At last she received intelligence that an armed force was ordered to assemble one night in the vicinity of Oatlands to seize her children, under the pretext that the queen was herself forming plans for removing them out of the country and taking them to France. Henrietta was a lady of great spirit and energy, and this threatened danger to her children aroused all her powers. She sent immediately to all the friends about her on whom she could rely, and asked them to come, armed and equipped, and with as many followers as they could muster, to the park at Oatlands that night. There were also then in and near London a number of officers of the army, absent from their posts on furlough. She sent similar orders to these. All obeyed the summons with eager alacrity. The queen mustered and armed her own household, too, down to the lowest servants of the kitchen. By these means quite a little army was collected in the park at Oatlands, the separate parties coming in, one after another, in the evening and night. This guard patrolled the grounds till morning, the queen herself animating them by her presence and energy. The children, whom the excited mother was thus guarding, like a lioness defending her young, were all the time within the mansion, awaiting in infantile terror some dreadful calamity, they scarcely knew what, which all this excitement seemed to portend.

The names and ages of the queen's children at this time were as follows:

Charles, prince of Wales, the subject of this story, eleven.

Mary, ten. Young as she was, she was already married, having been espoused a short time before to William, prince of Orange, who was one year older than herself.

James, duke of York, seven. He became afterward King James II.

Elizabeth, six.

Henry, an infant only a few months old.

The night passed away without any attack, though a considerable force assembled in the vicinity, which was, however, soon after disbanded. The queen's fears were, nevertheless, not allayed. She began to make arrangements for escaping from the kingdom in case it should become necessary to do so. She sent a certain faithful friend and servant to Portsmouth with orders to get some vessels ready, so that she could fly there with her children and embark at a moment's notice, if these dangers and alarms should continue.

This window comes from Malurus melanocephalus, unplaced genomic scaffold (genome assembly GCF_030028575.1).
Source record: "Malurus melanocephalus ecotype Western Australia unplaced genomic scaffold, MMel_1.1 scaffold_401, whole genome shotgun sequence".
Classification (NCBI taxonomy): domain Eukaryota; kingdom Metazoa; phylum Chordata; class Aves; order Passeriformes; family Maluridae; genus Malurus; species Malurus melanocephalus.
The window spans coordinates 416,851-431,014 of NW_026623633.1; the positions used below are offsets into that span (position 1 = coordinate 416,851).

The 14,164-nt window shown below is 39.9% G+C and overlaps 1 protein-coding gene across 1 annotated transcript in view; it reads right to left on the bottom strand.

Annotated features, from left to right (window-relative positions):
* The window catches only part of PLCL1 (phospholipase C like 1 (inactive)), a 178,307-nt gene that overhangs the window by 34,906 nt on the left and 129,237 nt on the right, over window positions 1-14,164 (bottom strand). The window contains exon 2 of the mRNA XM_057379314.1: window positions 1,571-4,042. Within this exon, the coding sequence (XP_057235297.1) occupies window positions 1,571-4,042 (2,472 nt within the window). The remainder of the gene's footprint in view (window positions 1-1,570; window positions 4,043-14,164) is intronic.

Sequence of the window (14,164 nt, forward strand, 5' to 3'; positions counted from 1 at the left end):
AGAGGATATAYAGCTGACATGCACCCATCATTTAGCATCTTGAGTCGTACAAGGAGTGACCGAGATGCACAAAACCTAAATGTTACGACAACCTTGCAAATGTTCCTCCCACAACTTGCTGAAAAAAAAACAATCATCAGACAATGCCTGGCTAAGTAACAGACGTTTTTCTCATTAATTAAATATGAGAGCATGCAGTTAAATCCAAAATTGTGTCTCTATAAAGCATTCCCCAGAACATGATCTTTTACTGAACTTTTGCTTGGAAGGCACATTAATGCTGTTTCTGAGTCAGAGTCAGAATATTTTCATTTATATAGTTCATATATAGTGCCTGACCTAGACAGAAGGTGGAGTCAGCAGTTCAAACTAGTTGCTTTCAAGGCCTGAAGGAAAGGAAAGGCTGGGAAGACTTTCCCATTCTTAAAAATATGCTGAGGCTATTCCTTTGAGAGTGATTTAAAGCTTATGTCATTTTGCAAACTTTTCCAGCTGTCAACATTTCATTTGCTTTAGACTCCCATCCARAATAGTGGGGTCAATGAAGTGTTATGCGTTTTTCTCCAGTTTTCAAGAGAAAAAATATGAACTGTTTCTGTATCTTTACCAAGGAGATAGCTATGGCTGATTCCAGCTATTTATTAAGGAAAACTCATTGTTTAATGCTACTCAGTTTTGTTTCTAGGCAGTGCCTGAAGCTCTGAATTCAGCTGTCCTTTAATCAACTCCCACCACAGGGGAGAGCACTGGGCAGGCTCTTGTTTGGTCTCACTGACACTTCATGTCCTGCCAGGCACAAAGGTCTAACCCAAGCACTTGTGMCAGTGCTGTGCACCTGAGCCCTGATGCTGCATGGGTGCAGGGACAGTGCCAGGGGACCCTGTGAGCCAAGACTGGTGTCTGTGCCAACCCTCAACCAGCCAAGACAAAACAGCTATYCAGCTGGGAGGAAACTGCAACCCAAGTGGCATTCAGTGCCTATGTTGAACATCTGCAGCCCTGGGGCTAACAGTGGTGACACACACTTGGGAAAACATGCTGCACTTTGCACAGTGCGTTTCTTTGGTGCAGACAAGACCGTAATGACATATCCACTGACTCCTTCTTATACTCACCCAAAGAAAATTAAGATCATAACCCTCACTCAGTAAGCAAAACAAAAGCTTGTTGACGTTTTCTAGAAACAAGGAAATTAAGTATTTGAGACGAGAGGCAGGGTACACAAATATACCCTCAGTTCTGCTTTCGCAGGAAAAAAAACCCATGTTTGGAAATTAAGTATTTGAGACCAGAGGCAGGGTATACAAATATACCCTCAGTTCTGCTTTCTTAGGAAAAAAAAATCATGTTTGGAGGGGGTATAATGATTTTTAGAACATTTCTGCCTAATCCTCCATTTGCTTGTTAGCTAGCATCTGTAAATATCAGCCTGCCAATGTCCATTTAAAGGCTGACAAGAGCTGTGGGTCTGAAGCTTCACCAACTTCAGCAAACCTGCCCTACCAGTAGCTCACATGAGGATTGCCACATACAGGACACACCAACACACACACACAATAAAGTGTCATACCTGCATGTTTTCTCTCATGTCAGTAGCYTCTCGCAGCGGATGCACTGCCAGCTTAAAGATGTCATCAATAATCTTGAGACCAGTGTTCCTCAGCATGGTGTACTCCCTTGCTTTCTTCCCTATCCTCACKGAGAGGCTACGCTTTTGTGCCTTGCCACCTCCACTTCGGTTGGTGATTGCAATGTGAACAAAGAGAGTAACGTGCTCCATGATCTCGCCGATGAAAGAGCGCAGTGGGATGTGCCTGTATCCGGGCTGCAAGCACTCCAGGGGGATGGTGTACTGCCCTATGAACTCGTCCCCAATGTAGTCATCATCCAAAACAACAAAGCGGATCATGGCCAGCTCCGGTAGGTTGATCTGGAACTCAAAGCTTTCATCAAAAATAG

She did not, however, have occasion to avail herself of these preparations. Affairs seemed to take a more favorable turn. The king came back from Scotland. He was received by his people, on his arrival, with apparent cordiality and good will. The queen was, of course, rejoiced to welcome him home, and she felt relieved and protected by his presence. The city of London, which had been the main seat of disaffection and hostility to the royal family, began to show symptoms of returning loyalty and friendly regard. In reciprocation for this, the king determined on making a grand entry into the city, to pay a sort of visit to the authorities. He rode, on this occasion, in a splendid chariot of state, with the little prince by his side. Queen Henrietta came next, in an open carriage of her own, and the other children, with other carriages, followed in the train. A long cortège of guards and attendants, richly dressed and magnificently mounted, preceded and followed the royal family, while the streets were lined with thousands of spectators, who waved handkerchiefs and banners, and shouted God save the king! In the midst of this scene of excitement and triumph, Henrietta rode quietly along, her anxieties relieved, her sorrows and trials ended, and her heart bounding with happiness and hope. She was once more, as she conceived, reunited to her husband and her children, and reconciled to the people of her realm. She thought her troubles were over. Alas! they had, on the contrary, scarcely begun.